The Ultimate Fighting Championship (UFC) on Thursday scrapped controversial plans to stage a fight card later this month as the United States battles the coronavirus pandemic.
The mixed martial arts organisation had planned to hold UFC 249 without fans at an undisclosed location, reportedly an Indian tribal reservation in California.
However in an abrupt U-turn on Thursday, UFC said it had postponed the event at the request of broadcasters ESPN.
"While the organisation was fully prepared to proceed with UFC 249, ESPN has requested the postponement of the event and subsequent bouts until further notice in light of the Covid-19 pandemic," a UFC statement said.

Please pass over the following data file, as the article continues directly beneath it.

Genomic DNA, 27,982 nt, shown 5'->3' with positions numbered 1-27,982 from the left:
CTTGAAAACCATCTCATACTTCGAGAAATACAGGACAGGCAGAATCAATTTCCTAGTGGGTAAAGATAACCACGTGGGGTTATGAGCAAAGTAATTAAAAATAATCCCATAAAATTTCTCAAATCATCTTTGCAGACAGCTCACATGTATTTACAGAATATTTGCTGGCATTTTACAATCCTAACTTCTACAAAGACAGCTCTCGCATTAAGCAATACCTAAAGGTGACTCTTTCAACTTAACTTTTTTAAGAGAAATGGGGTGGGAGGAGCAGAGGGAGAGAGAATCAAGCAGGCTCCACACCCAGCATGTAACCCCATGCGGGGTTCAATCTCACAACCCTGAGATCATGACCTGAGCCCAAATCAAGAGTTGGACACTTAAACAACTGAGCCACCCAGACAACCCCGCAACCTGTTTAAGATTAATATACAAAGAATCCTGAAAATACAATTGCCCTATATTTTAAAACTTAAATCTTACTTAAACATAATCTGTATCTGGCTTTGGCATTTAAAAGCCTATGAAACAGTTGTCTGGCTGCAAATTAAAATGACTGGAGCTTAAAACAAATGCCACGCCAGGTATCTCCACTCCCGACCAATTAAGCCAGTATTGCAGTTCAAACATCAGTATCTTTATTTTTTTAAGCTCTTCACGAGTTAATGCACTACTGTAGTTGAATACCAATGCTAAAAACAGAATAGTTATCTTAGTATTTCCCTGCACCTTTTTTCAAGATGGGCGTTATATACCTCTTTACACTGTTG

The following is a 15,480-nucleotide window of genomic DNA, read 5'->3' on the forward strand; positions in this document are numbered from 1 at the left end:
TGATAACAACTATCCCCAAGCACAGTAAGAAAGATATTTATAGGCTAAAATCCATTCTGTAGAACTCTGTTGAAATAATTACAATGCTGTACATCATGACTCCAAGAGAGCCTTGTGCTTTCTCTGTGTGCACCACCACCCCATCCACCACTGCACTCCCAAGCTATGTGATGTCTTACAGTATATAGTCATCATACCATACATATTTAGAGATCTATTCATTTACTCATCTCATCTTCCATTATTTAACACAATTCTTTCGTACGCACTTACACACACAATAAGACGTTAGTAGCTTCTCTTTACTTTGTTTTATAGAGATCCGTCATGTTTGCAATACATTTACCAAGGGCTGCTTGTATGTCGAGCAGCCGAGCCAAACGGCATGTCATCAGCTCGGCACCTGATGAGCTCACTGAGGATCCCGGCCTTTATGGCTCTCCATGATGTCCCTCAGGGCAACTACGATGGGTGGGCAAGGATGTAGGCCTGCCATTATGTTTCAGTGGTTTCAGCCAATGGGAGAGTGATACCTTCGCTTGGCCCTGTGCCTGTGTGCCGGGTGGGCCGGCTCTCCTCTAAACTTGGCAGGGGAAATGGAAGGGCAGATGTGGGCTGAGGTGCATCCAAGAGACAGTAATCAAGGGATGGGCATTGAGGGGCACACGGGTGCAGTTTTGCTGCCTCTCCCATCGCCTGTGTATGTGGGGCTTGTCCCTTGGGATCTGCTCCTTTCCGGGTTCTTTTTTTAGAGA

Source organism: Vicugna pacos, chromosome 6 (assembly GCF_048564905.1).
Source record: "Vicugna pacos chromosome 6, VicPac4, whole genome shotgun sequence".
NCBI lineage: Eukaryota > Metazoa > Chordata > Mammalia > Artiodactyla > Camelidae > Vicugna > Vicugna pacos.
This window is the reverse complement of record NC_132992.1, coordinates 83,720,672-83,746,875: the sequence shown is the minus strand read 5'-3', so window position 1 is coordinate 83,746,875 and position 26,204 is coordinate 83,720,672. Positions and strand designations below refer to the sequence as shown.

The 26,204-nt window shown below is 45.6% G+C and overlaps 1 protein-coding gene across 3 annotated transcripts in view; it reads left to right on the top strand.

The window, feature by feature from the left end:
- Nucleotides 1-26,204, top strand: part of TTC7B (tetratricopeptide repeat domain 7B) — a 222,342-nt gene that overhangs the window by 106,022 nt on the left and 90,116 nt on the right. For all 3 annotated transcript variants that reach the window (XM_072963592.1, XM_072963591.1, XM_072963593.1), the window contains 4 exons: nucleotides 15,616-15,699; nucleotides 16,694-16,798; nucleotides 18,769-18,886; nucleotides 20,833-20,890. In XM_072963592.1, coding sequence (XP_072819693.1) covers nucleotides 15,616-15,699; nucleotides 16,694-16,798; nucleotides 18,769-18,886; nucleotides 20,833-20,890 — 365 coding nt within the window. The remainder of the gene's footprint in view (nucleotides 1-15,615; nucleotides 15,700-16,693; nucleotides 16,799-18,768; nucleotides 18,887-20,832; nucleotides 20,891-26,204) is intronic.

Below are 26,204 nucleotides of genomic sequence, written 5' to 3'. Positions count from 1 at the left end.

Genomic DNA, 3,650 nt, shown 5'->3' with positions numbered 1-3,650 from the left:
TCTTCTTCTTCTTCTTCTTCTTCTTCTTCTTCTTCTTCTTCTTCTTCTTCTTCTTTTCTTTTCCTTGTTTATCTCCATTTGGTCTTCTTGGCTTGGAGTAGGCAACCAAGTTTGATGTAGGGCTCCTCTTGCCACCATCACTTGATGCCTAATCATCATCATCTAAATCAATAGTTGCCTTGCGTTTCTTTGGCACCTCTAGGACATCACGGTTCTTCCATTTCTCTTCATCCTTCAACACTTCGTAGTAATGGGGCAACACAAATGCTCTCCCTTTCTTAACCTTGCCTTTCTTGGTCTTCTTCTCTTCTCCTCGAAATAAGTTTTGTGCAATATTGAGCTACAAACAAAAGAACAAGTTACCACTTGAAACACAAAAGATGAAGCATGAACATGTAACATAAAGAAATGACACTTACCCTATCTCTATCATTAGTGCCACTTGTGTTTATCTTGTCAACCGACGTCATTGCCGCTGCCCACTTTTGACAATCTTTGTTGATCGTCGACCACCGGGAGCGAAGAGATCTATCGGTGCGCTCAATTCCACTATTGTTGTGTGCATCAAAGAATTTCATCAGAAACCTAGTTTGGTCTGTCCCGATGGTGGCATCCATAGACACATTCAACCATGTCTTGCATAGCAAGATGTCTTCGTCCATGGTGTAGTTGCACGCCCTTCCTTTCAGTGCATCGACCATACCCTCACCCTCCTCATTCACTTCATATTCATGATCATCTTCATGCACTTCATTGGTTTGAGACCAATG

"UFC looks forward to resuming the full live events schedule as soon as possible."
The New York Times reported on Wednesday that UFC chief Dana White planned to hold the event at the Tachi Palace Resort Casino in central California on 18 April.
By staging the event on tribal land, the UFC could have sidestepped state guidelines aimed at halting the spread of Covid-19 infections that have brought sports to a standstill.
However the move met with resistance from California Senator Dianne Feinstein, who urged the UFC to postpone.
"This event would involve dozens of individuals flying to California and driving to a casino for a purpose no one can honestly claim is essential," Feinstein said in a statement.
"Going ahead with this event is not the right move."
The Ultimate Fighting Championship has already postponed three events after officials were unable to find venues to stage fights amid restrictions put in place to combat the Covid-19 pandemic.